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NYC agencies now resurrect zombie houses to tune of $1M

Abandoned, deteriorating homes pose public health, safety risk

September 20, 2022 Brooklyn Eagle Staff
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The city’s Zombie Homes Initiative has now recouped more than $1 million in penalties from mortgage holders of vacant properties who failed to comply with New York State’s Zombie Property and Foreclosure Prevention Act of 2016, commonly referred to as the “Zombie Law,” the NYC Department of Housing Preservation and Development and the NYC Law Department announced Tuesday. 

Zombie homes are not haunted houses where ghosts and ghouls dwell. Rather, they are vacant, abandoned, and distressed small homes whose owners are behind on mortgage payments. 

Many of these properties can be traced back to the 2008 foreclosure crisis, when small homeowners struggled with rising housing costs. Neighborhoods with high rates of foreclosure and vacancy still suffer from reduced property values and increased public health risks, such as rodent infestation or a risk of fire. Vacant and abandoned properties also place a fiscal burden on municipalities because of unpaid property taxes and utility bills.

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New York’s Zombie Law curbs the threat that zombie homes pose to communities by requiring mortgage holders — banks and mortgage servicers — to inspect, maintain, and report vacant and abandoned properties or face penalties of up to $500 in fines per day.  

An abandoned, decrepit “zombie home,” whose owners are now subject to the city’s Zombie Law. Photo courtesy of nyc.gov

HPD’s Zombie Homes Initiative partners with the Law Department, other city and state agencies and community stakeholders to take action against zombie homes that threaten neighborhood blight.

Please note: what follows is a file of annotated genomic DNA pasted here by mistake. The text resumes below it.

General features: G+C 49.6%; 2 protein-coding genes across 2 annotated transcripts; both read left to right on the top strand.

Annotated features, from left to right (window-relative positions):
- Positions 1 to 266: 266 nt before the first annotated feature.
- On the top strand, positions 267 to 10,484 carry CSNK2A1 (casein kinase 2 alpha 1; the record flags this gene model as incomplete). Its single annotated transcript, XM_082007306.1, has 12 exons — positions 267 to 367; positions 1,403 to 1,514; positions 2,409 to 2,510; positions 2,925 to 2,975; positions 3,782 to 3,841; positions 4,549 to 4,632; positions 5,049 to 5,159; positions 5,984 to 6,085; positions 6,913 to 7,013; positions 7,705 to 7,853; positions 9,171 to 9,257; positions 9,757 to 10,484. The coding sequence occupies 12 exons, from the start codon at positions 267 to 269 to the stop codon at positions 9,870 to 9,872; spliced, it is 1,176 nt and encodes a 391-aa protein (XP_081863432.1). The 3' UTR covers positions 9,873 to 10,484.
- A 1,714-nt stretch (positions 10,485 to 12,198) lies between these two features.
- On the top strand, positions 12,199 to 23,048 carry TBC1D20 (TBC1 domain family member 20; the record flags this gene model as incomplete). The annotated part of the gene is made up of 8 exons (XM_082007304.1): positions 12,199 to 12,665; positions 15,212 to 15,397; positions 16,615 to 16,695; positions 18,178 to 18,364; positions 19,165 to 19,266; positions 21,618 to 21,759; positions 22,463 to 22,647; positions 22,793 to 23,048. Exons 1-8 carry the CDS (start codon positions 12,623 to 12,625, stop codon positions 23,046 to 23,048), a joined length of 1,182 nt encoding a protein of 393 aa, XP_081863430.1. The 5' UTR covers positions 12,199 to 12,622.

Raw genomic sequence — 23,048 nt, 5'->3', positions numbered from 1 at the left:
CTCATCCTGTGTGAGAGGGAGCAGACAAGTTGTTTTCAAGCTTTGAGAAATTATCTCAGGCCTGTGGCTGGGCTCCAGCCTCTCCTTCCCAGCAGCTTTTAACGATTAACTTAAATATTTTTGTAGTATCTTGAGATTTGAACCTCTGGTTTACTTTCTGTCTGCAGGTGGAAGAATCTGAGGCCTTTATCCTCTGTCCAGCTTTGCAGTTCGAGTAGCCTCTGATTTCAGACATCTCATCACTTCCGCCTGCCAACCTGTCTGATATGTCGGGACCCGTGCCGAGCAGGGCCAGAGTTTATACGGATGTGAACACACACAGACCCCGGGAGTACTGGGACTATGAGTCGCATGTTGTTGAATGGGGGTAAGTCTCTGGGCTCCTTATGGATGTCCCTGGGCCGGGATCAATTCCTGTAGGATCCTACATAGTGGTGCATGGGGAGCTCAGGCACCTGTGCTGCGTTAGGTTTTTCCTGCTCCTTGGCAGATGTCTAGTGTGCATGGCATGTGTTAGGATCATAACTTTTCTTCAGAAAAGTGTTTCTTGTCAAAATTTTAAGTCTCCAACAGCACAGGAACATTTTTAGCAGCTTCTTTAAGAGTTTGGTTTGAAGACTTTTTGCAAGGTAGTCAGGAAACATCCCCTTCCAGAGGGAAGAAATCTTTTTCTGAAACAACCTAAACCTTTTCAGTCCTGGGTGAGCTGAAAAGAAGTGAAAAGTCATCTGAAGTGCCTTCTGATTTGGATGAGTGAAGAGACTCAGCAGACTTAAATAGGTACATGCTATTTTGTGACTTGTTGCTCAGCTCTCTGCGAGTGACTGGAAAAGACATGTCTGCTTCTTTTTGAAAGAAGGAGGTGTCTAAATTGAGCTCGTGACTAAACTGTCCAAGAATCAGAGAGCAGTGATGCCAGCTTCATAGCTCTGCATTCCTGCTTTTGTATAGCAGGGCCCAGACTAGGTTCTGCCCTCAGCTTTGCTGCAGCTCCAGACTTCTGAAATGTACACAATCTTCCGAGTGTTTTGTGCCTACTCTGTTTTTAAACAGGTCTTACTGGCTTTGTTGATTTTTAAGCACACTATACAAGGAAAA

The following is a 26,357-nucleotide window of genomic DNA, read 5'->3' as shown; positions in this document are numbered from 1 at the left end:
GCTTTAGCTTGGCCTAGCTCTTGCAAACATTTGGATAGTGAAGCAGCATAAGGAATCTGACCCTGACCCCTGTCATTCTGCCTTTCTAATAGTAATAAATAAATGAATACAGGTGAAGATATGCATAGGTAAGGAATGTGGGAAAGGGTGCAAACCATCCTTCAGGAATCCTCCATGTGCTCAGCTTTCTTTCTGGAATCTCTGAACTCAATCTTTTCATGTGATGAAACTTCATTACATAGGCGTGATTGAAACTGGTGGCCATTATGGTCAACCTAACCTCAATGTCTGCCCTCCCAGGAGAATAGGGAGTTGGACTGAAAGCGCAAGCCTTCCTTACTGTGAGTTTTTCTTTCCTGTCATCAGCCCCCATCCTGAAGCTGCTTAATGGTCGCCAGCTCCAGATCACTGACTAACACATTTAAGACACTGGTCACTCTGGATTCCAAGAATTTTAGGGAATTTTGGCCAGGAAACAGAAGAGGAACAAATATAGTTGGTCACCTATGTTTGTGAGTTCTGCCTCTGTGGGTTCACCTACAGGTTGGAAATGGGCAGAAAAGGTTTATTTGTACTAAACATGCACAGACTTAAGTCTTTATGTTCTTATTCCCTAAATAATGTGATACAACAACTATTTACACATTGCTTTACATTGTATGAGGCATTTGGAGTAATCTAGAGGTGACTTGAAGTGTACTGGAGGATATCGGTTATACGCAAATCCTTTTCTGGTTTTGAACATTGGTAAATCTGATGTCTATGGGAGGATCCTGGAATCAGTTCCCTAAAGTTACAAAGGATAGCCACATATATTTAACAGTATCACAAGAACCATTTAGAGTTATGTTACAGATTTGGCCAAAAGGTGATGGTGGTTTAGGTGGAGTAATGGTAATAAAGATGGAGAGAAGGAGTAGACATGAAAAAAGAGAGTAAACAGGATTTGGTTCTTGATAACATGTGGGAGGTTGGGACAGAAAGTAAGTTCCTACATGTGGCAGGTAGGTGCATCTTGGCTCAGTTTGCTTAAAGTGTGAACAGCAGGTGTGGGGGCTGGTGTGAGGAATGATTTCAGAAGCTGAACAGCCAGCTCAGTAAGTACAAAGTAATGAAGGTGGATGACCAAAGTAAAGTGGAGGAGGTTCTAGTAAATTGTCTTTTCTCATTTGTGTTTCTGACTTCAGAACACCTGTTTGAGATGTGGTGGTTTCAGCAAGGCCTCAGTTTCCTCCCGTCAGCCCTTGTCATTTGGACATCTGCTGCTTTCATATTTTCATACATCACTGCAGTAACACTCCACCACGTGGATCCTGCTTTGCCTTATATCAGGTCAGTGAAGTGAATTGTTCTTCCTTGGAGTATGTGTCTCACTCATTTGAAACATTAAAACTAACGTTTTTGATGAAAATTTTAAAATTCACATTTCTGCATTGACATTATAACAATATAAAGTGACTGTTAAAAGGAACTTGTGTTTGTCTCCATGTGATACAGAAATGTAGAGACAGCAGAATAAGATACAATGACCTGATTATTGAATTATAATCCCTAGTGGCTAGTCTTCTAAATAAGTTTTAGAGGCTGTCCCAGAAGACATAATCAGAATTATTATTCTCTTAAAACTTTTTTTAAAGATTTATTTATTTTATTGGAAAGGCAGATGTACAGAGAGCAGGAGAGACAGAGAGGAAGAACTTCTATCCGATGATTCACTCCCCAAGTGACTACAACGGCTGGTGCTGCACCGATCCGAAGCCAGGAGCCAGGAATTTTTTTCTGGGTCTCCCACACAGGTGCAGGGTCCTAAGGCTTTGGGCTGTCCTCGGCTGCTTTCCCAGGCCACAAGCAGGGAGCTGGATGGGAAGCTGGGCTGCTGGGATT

In partnership with the NYC Departments of Sanitation, Buildings and Law, the initiative has intervened to clean up, inspect dangerous buildings’ conditions, and/or bring legal action against the owners of nearly 1,300 zombie homes in violation of the law. To date, the program has secured over $1 million in penalties. 

“Our administration is sending a clear message that blight is not welcome in New York City,” said Mayor Eric Adams. “No New Yorker wants to live next to an abandoned vacant lot, and we are holding absentee property owners accountable to ensure that we can expand this from a pilot into a permanent program that will continue to serve New Yorkers well into the future.” 

The Zombie Homes Initiative will now become a permanent City enforcement program after launching in 2017 as a pilot with support from the Local Initiatives Support Corporation (LISC). 

In recent years, the initiative has aimed to breathe new life into zombie properties by facilitating their acquisition for new affordable housing opportunities with the help of several housing-related nonprofits. 

“An abandoned property can pose serious health and safety issues for people and can be a blight on an entire community,” said NYC Corporation Counsel Sylvia Hinds-Radix. “The City of New York will hold banks and other mortgage holders fully responsible for turning a blind eye to their legal responsibilities to maintain properties and for negatively impacting New Yorkers’ quality of life.” 

 


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